While not all research in the department fits into these areas, these four research initiatives encompass the vast majority of research in our department.
Research in Iberian studies in our department brings together faculty and graduate students investigating Iberia as a subject of inquiry across period, language, and identity. In transitioning from older models of area studies into transnational and global perspectives, Iberia serves as epistemological locus from which we rethink narratives of national, ethnic, linguistic, and religious identities, from the middle ages up to today. Iberian Studies places in dialogue the different cultural traditions that coexist in the peninsula, exploring their historical development and analyzing their present expressions. We underscore the value of the cultural and linguistic diversity of the peninsula, and our faculty and students have, at different times, incorporated the study of Portuguese, Arabic, Hebrew, Catalan, Basque, Galician, and Aranese, as well as the linguistic patterns of contact among them, into their research. Special attention is paid to the various transnational contexts within which Iberia is constituted at different time periods, be it within a Meditteranean context, a trans-Atalantic, or trans-oceanic, colonial and postcolonial matrix, or within a broader European framework. The Iberian Studies Initiative in our department seeks to develop a community of shared intellectual inquiry through the organization of courses and reading groups as well as a lecture series and regular international, interdisciplinary conferences that bring together major scholars and artists from the United States and abroad.
Latin American and Caribbean Studies
Our program is committed to the continued discussions on what Latin Americanism means today. Through a humanistic perspective that enters in dialogue with other disciplines, we explore the connections between politics and aesthetics. Our program focuses on literary and cultural studies and cultural theory, with a strong emphasis on those from Southern Cone, the Andes, Central America, Mexico, Brazil, and the Caribbean. We undertake interdisciplinary collaborations, with special focus on the particular contributions the Humanities have to offer the intellectual community. We take canonical literature and cultures as points of departure to expand the understanding of the literary, artistic and cultural production of Latin America and the Caribbean, with a strong emphasis on marginal or less visible manifestations of culture, as well as the violence exercised against them. Our program is simultaneously committed to rigorous research and to community engagement projects through an intellectual mission that also embraces the dissemination of and collaboration with scholars and artists from the regions we study. We place a strong emphasis on research on human rights and memory studies both the post-dictatorship and post-conflict transitions as in times of peace. We also underscore postcolonial and decolonial approaches, critical race studies and indigeneity studies, as well as the uses and limitations of metropolitan literary, cultural theory in peripheral contexts. Our faculty innovative research also includes theories on bio and necropolitics, gender and feminist studies, transoceanic studies, visual studies, theater and performance studies, and urban studies.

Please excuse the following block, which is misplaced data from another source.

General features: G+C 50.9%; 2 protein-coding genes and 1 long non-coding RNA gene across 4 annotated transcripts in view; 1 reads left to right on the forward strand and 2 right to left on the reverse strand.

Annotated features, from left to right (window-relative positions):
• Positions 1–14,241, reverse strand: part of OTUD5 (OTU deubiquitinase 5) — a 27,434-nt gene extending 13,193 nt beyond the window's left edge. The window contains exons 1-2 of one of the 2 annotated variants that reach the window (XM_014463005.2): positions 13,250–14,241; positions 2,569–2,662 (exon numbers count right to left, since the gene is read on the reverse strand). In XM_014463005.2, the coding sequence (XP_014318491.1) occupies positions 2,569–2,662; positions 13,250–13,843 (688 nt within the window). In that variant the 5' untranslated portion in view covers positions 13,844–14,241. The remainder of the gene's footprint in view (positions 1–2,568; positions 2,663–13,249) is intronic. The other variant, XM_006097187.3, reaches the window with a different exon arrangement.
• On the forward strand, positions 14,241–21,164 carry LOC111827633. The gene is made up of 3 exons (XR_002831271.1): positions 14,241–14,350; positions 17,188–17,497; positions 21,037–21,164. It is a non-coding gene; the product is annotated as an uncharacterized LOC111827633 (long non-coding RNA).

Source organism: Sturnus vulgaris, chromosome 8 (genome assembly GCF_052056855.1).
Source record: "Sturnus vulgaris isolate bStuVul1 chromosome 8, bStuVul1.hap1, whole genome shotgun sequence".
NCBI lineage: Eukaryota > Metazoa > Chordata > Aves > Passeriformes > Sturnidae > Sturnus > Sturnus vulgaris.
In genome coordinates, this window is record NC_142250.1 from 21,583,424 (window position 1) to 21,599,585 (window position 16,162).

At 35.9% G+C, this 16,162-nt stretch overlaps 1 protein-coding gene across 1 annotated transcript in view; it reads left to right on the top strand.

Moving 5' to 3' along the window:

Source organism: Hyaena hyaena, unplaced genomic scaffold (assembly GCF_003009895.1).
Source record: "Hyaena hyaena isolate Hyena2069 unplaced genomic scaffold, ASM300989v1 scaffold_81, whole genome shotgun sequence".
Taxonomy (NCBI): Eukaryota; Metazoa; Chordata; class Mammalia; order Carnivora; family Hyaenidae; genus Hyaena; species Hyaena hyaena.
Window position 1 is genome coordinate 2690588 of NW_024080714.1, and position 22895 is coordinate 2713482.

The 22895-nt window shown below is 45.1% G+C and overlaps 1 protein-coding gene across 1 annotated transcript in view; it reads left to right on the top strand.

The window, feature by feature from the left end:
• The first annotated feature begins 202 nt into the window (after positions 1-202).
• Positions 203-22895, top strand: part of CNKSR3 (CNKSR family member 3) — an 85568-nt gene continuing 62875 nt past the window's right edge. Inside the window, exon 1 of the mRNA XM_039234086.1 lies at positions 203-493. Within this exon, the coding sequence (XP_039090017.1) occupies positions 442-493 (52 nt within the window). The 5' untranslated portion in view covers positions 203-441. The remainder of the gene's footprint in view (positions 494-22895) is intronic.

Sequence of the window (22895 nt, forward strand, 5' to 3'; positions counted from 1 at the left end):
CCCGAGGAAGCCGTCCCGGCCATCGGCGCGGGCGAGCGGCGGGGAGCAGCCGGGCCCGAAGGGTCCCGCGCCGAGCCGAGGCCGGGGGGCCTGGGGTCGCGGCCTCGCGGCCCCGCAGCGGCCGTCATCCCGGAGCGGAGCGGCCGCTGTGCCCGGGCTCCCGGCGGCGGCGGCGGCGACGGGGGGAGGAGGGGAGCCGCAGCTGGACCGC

Decolonial Global Portuguese
Responding to one of the greatest challenges of the twenty-first century, our department is committed to decolonial critique in an effort to undo the violence of cultural common senses inherited from centuries of colonialisms, Iberian and not. As such, building on the anti-colonialism inherent to the tradition of Global Portuguese in our department founded by the late Russell Hamilton in the mid-1960s, we approach the literatures, film, and other cultural products primarily of Brazil and Portugal but also occasionally Angola, Mozambique, and Guiné-Bissau from critical, interdisciplinary, and often comparative decolonial perspectives. We research art that challenges entrenched understandings of who may represent and inhabit particular places and how. Thus, we consider the entangled colonialities of “race,” gender, class, and sexuality in connection with histories of slavery, racisms, and colonialisms; migrations, displacement, and tourism; labor exploitation and urbanism; post-conflict memory practices; and the scandals of democracy and development.
The Hispanic linguistics program in our department focuses on language in context. We analyze how social, interpersonal, and discursive contexts of language, shape language use and perceptions. Hispanic linguistics faculty and students use a variety of approaches to address issues related to language contact, phonology, pragmatics, second language acquisition, sociolinguistics, language and ideology, and syntax.